The word urbanism comes etymologically from urbe (city) or urbano (that which belongs to the city) and is a derivative of the Latin term urbs-urbis and urbanus; the city of Rome was called Urbs. Likewise, from the Germanic declension of the root ur, comes the word burgo, related to the term bourgeois and that, at present, is also conserved in Spanish as the name of some cities.

The concept of urbanism as it is known today, associated with the planning and study of cities, was consolidated until the beginning of the 20th century. Urban planning is the discipline in charge of studying and planning cities, the regions where they are located and the behavior of their inhabitants with respect to them.

In addition to being an academic discipline, it is also a planning system that designs and models infrastructure, buildings and housing in modern society. Although urban planning is framed within sociology and architecture, it is a subject that includes the study of many disciplines, in order to achieve a complete vision of the relationship between society and urban space where it interacts.

What is urban planning? - Nelson Rafael Bustamante Abidar

Urban planning

Within urban planning, urban planning is the set of techniques used to plan and intervene in space. Urban planning is associated with the public obligation to manage the use of land, including its planning, organization, direction, control of occupation and execution of plans and works.

Among the objectives of urban planning activity are the following:

  • The promotion of a coherent and sustainable development of urban space.
  • To link in a sustainable and rational way the use of land with the use of natural resources.
  • Submitting all urban planning practices to the public interest.
  • Guarantee access to decent housing for all citizens.
  • Ensure the equipment and adequacy of urban land.
  • To legislate the right to property rights over land and its use.

Urban models

Among the best examples of urban models that we can observe in the great cities of the world, we have:

Anarchic Model: the cities of Sao Paulo and Lesbos, follow this model due to their uncontrolled growth.
Planned Model: Amsterdam and Buenos Aires maintain a premeditated grid layout where both the environment and the available resources are taken into account for its design and execution, and depends entirely on its administrators.
Centralized in a geographic point: In old cities such as Madrid and Paris, based on the arrangement of the city around a natural resource such as a river or a strategic geographic location, usual in older cities.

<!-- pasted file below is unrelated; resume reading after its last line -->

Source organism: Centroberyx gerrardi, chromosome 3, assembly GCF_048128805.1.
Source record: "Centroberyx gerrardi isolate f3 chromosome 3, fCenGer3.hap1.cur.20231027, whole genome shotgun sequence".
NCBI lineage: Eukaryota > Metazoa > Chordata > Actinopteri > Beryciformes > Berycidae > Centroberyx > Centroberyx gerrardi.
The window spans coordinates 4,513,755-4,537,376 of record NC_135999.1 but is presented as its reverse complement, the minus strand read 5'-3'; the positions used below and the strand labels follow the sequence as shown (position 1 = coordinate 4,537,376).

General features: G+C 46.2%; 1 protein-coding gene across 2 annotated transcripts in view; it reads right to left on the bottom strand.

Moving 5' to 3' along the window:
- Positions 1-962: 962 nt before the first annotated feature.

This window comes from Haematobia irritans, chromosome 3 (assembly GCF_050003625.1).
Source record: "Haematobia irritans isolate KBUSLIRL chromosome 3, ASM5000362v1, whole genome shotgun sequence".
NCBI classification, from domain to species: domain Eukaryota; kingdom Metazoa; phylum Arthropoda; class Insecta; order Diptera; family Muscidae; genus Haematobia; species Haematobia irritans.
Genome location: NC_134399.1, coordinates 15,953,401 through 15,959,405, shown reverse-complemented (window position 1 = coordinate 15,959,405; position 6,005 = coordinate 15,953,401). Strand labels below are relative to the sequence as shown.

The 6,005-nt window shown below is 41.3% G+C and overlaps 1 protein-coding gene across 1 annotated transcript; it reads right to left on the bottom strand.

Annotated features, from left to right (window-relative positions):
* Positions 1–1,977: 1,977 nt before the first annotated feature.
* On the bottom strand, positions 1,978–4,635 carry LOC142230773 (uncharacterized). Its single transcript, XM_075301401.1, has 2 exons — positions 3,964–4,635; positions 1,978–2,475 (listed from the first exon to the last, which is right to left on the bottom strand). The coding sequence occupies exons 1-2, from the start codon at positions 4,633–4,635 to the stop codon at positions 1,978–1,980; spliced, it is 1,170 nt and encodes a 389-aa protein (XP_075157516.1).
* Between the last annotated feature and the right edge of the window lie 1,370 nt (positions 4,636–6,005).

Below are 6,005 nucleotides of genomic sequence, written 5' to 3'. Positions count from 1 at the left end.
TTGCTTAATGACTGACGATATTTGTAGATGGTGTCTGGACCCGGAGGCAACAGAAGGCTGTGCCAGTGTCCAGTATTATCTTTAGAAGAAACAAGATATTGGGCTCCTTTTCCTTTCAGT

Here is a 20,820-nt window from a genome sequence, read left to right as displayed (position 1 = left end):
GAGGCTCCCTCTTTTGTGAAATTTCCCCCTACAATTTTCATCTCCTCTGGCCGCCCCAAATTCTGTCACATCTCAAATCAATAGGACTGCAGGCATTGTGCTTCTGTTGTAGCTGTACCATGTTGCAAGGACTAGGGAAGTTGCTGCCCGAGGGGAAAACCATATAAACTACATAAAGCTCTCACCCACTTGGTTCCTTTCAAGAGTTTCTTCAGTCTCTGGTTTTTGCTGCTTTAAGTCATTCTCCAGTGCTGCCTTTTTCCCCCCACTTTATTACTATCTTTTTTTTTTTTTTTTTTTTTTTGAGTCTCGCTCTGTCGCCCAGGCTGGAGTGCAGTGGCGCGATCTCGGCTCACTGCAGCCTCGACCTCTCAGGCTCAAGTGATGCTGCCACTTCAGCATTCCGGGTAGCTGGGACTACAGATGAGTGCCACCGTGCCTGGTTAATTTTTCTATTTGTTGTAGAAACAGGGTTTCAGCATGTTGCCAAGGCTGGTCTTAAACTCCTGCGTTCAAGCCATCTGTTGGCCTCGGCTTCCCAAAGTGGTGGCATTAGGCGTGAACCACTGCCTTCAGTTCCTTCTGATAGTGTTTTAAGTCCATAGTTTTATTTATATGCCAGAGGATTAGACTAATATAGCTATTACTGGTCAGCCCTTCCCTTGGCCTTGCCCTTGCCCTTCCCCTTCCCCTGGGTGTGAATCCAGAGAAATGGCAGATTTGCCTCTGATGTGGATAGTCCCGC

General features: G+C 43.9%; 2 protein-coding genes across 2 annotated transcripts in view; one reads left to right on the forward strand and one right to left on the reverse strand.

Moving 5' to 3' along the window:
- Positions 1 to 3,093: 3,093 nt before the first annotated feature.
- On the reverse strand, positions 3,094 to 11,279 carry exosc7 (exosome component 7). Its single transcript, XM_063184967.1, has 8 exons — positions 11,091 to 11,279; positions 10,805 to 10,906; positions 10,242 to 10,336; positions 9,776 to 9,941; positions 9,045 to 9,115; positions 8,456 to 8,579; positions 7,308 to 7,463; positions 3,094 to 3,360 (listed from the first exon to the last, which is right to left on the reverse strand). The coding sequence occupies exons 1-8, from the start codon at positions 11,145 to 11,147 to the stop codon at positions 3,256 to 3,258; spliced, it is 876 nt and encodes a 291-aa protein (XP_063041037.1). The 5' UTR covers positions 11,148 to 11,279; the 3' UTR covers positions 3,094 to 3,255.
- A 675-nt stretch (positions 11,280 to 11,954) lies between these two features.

Model centralized in an artificial point: Common in more modern settlements such as La Paz and Morzuoga, which are characterized by having been located in a random and artificial geographic point, based on human strategic interests rather than available resources.
Vertical model: Frequent in those cities where the most common type of housing is the condominium building, such as Benidorm. These centers are characterized by a higher population density, but there is also a greater use of resources.
Horizontal model: In London their spaces were designed so that the main type of housing is single-family. They usually have a commercial, financial and tourist center in the center and, on the periphery, residential neighborhoods with wide avenues and landscaped areas.
Concentric, radial, or rectangular: Also known as a geometric pattern, cities can also be classified according to the type of plan.

What is urban planning? - Nelson Rafael Bustamante Abidar

Nelson Rafael Bustamante Abidar: Types of Urban Planning

Six types of urban planning can be distinguished according to different criteria:

  1. Housing urbanism: In charge of organizing areas of the territory destined for residential use. In this type of urban planning, the type of housing to be built in a given area is determined according to the number of people who will live there and their socioeconomic level.
  2. Industrial urbanism: Its planning seeks to organize the areas destined to house production centers, logistics or companies. They are usually developed in the form of industrial estates and tend to be on the outskirts of cities.
  3. Service or commercial urban planning: This is responsible for providing a population with the spaces and stores necessary for its supply. These zones can be integrated in the residential nuclei or on the outskirts of these.
  4. Rationalist urbanism: Coincides with the increase of the population in the cities due to the Industrial Revolution, and when the great urban development of the early twentieth century occurs. Le Corbusier was the greatest exponent of the current of rationalist urbanism, proposing a practical city model based on order around a linear layout.
  5. Tactical urbanism: This is a trend that seeks the transformation of the city towards a more pedestrian model. Planning is framed towards the subordination of the vehicle in cities in favor of the pedestrian, promoting green and public spaces, or collective transport. One of the leading exponents of tactical urbanism is Mike Lydon and one of the cities where this type of urbanism has been most applied is Barcelona, Spain.
  6. Ecological or sustainable urbanism: Consists of urban planning aimed at reducing urban heat islands, greenhouse gas emissions and, in general, improving the relationship between urban areas and the environment. The main theorist of ecological urban planning is Salvador Rueda Palenzuela, who bases this type of urban planning on four axes: